Several of Princeton’s athletic teams have large contingents of international students: The rugby team, for example, is anchored by a handful of Englishmen, and the ice hockey team depends heavily on our Canadian neighbors.
One group claiming a truly eclectic mix of nationalities is varsity squash. The women’s squad suits up players from such countries as Trinidad and Tobago and China, while the first five players in the men’s lineup hail respectively from Mexico, Malaysia, Egypt, El Salvador, and Hong Kong.
“I think the sport appeals to a more diverse cross-section of society in the rest of the world than it does in the States,” says Kimlee Wong ’08 of Malaysia.
Because the United States trails much of the world in squash talent — rarely do American men or women crack the top 50 in professional world rankings — Princeton recruits outside the country to stay competitive.
One exceptional athletic import was Yasser El Halaby ’06 of Egypt, who last year set a men’s intercollegiate record by winning his fourth consecutive individual squash championship.
Aside from compiling wins, team members say their international makeup helps preserve squash’s image as a gentleman’s sport: In moments of on-court frustration, players can mutter expletives in their mother tongue without being understood.
Global Network on Inequality
When sociology professor Katherine Newman moved from Harvard to Princeton in 2004, her main concern was that she not leave anything behind — particularly the project she started in Cambridge in 2000 known as the Global Network on Inequality.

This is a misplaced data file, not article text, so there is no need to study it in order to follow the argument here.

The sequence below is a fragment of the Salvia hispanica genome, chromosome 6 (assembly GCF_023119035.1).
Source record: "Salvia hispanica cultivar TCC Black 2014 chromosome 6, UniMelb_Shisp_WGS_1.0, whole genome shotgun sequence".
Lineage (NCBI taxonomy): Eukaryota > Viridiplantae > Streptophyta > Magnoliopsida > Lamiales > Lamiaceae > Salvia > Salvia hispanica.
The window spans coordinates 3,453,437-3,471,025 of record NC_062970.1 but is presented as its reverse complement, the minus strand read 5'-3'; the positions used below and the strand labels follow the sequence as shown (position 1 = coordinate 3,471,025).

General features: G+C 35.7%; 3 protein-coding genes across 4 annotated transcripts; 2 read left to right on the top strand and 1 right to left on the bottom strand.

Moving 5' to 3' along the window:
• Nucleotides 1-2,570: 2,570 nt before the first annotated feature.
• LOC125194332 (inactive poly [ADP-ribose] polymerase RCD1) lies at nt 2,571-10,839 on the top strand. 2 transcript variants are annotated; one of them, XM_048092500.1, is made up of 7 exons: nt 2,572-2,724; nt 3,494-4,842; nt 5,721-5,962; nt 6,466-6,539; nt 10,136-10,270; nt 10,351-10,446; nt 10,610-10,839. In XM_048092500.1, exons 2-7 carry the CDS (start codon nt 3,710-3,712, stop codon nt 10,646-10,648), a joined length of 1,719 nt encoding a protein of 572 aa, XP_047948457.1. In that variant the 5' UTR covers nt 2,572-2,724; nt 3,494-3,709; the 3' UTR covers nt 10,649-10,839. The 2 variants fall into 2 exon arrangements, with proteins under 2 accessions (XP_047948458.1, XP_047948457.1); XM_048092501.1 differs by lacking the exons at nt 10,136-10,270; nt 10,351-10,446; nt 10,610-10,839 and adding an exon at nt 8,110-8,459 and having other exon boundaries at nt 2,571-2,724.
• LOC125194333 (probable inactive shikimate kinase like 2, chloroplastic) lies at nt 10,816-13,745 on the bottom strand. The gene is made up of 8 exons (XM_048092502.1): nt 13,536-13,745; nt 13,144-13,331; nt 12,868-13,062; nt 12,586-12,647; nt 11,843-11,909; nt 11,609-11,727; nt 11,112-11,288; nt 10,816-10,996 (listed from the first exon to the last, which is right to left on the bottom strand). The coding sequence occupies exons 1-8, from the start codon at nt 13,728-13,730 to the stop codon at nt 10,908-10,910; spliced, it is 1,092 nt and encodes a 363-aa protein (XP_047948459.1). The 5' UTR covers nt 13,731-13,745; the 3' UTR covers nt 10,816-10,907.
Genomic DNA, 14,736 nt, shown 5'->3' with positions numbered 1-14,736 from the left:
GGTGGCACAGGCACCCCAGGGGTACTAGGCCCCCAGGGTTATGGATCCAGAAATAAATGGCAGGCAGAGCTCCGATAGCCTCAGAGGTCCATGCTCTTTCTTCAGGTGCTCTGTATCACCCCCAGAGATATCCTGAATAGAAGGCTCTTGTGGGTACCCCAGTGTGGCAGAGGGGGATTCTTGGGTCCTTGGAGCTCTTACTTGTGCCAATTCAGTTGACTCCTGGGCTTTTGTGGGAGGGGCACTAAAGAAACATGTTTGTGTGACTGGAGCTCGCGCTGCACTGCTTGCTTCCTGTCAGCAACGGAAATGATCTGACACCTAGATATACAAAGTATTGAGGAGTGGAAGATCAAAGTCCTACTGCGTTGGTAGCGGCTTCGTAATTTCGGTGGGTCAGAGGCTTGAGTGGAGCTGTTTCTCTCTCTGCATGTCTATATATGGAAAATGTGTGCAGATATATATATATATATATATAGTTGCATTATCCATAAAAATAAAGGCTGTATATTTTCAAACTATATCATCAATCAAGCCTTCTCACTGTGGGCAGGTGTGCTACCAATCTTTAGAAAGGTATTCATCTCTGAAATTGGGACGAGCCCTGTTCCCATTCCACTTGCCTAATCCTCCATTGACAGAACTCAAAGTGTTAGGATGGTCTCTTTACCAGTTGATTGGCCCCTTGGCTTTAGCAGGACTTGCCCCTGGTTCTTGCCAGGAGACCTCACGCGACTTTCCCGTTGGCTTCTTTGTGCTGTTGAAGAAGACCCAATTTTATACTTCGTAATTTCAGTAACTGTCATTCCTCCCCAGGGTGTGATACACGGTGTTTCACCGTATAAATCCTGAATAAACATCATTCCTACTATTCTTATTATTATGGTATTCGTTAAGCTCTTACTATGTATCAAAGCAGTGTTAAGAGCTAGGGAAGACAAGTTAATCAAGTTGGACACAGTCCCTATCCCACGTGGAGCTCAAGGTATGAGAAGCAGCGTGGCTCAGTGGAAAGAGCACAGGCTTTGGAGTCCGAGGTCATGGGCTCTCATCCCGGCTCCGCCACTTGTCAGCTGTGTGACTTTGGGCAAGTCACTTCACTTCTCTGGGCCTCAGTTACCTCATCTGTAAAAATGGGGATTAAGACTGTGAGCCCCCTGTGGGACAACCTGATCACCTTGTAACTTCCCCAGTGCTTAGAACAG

The network, which was launched in Princeton in 2005, consists of partnerships with 17 research institutions and university departments across Western Europe and Japan, where graduate students and faculty members can pursue research on aspects of inequality. Each year, the University sends seven to 10 graduate students concentrating in sociology, economics, or public affairs to foreign host institutions to participate in data analysis relating to issues including education, immigration, income, and race.
“It’s important to see how various countries treat the same issues differently,” Newman says. “Most of the students who participate want to have careers in the United States, but they’ll benefit from understanding the problems they’re interested in as they appear in other parts of the world.”
Fourth-year sociology graduate student Christine Percheski spent three months last spring at Germany’s University of Bremen studying how unemployment affects the age at which women have their first child. “I had access to data and to people with certain expertise that I otherwise wouldn’t have in the United States,” Percheski says.
China, Mexico, and South Korea are next on Newman’s list. “We’re studying the fundamental issues in inequality of our time while creating contacts with the next generations of scholars in other countries,” she says. “This is globalization in action in higher education.”
When Woodrow Wilson School students roam around Robertson Hall, it’s easy to understand why they sometimes feel they have stumbled into the State Department. The Wilson School has a tradition of importing diplomats and ambassadors to teach undergraduate and graduate courses.
Past notables include the Wilson School’s founding director and counselor to the U.S. Embassy in Berlin, Dewitt Clinton Poole, and former ambassador to the Soviet Union
Jack Matlock. Last year, Dean Anne-Marie Slaughter ’80 announced the Diplomat-in-Residence Program, which invites career government officials to lead courses on international security and diplomacy and provide career advice to students interested in the State Department.